Ferroptotic stress promotes the accumulation of pro-inflammatory proximal tubular cells in maladaptive renal repair
Overwhelming lipid peroxidation induces ferroptotic stress and ferroptosis, a non-apoptotic form of regulated cell death that has been implicated in maladaptive renal repair in mice and humans. Using single-cell transcriptomic and mouse genetic approaches, we show that proximal tubular (PT) cells develop a molecularly distinct, pro-inflammatory state following injury. While these inflammatory PT cells transiently appear after mild injury and return to their original state without inducing fibrosis, after severe injury they accumulate and contribute to persistent inflammation. This transient inflammatory PT state significantly downregulates glutathione metabolism genes, making the cells vulnerable to ferroptotic stress. Genetic induction of high ferroptotic stress in these cells after mild injury leads to the accumulation of the inflammatory PT cells, enhancing inflammation and fibrosis. Our study broadens the roles of ferroptotic stress from being a trigger of regulated cell death to include the promotion and accumulation of proinflammatory cells that underlie maladaptive repair.
Sequencing data have been deposited in GEO under accession codes GSE161201. Primer sequence information is available in the supplementary file.
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Article and author information
National Institute of Diabetes and Digestive and Kidney Diseases (R01 DK123097)
- Tomokazu Souma
National Institute of Diabetes and Digestive and Kidney Diseases (P30 DK114857)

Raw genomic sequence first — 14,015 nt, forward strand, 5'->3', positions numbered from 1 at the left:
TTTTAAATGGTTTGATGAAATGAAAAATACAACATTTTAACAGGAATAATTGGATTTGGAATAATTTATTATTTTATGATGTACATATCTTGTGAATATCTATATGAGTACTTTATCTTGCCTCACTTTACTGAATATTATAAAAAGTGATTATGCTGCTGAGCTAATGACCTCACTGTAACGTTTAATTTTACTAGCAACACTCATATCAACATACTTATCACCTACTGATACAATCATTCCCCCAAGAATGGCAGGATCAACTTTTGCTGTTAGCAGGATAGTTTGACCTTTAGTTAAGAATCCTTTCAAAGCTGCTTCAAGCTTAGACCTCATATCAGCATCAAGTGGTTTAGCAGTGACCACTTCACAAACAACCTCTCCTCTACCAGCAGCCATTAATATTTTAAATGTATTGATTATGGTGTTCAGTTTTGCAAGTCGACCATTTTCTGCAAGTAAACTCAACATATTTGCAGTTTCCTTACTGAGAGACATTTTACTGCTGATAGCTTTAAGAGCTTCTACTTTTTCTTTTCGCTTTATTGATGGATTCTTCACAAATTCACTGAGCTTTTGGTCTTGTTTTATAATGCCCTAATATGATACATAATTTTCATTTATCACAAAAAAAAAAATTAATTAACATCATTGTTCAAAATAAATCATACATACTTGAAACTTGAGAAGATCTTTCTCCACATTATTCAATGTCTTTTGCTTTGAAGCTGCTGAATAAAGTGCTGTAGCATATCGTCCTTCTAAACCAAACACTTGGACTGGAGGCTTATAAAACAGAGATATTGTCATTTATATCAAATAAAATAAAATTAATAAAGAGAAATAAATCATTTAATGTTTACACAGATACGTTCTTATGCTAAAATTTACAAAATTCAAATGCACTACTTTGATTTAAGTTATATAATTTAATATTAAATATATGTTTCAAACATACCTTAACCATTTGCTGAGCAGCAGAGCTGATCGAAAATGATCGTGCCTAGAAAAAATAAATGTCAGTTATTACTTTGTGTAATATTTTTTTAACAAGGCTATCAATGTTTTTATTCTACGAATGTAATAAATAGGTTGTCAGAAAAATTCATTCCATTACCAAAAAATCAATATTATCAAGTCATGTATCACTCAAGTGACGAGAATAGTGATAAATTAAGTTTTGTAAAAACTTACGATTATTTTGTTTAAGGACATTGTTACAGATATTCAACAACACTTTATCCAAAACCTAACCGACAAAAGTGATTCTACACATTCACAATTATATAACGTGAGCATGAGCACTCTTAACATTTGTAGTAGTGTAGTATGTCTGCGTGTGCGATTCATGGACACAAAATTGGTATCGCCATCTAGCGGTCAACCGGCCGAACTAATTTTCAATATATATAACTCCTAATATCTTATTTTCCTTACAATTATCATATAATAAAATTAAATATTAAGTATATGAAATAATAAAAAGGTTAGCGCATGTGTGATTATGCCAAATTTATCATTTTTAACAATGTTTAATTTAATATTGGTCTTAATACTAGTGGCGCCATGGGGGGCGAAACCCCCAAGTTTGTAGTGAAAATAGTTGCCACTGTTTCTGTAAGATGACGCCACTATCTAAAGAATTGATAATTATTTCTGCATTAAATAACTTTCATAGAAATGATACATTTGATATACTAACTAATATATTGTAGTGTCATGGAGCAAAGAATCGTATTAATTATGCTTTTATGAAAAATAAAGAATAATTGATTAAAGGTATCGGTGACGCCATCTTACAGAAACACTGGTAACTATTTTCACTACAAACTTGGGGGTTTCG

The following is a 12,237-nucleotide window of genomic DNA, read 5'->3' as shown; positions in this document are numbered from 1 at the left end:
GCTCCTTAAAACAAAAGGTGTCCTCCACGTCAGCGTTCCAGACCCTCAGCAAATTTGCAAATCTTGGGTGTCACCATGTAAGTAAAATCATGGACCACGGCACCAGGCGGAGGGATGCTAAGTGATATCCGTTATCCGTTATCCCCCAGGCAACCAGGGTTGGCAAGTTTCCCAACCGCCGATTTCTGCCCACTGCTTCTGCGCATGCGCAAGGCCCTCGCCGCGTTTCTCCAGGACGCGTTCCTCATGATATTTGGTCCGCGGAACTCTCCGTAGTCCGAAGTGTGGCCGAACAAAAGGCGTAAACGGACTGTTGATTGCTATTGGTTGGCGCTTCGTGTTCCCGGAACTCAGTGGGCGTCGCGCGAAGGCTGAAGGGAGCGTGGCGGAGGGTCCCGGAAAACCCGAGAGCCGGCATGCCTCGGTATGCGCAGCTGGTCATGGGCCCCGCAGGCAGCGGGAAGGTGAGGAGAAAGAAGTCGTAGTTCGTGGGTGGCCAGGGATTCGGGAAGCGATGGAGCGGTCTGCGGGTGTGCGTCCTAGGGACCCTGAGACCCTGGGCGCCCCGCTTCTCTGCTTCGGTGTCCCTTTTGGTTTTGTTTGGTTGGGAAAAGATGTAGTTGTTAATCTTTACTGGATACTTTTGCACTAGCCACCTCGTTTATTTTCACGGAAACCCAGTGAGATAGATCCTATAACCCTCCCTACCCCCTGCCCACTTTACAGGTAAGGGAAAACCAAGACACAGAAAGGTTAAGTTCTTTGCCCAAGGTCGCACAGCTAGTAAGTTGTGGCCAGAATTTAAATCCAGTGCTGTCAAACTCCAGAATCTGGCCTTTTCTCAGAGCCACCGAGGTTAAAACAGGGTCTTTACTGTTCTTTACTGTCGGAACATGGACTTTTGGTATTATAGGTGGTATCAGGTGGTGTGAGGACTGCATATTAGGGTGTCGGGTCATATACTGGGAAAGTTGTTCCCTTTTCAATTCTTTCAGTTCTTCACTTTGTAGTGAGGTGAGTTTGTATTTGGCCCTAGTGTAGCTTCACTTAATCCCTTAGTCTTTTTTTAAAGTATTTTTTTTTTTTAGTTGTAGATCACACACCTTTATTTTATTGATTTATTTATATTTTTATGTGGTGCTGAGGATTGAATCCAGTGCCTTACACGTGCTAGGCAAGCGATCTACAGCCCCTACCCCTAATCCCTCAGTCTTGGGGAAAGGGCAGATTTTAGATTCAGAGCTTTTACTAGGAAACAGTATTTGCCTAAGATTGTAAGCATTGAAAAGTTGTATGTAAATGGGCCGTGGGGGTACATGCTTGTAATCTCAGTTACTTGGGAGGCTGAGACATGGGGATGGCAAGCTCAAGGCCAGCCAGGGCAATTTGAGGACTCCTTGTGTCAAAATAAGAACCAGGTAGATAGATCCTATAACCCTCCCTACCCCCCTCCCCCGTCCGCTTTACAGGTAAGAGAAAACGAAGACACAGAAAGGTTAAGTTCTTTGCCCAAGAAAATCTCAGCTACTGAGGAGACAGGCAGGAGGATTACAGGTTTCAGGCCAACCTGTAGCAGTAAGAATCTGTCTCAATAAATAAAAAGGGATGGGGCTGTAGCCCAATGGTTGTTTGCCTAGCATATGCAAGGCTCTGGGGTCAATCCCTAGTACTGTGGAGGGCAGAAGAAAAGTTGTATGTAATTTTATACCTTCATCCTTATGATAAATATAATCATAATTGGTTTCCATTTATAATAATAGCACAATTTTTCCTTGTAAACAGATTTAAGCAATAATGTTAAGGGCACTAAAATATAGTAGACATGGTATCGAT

- Tomokazu Souma
American Society of Nephrology
- Tomokazu Souma
American Heart Association
- Shintaro Ide
Astellas Foundation for Research on Metabolic Disorders
- Kana Ide
Japan Society for the Promotion of Science
- Yoshihiko Kobayashi
The funders had no role in study design, data collection and interpretation, or the decision to submit the work for publication.
Animal experimentation: All animal experiments were approved by the Institutional Animal Care and Use Committee at Duke University and performed according to the IACUC-approved protocol (A051-18-02 and A014-21-01) and adhered to the NIH Guide for the Care and Use of Laboratory.
- Gregory G Germino, National Institutes of Health, United States
- Received: March 20, 2021
- Preprint posted: March 23, 2021 (view preprint)
- Accepted: July 17, 2021
- Accepted Manuscript published: July 19, 2021 (version 1)
- Version of Record published: July 28, 2021 (version 2)
© 2021, Ide et al.
This article is distributed under the terms of the Creative Commons Attribution License permitting unrestricted use and redistribution provided that the original author and source are credited.
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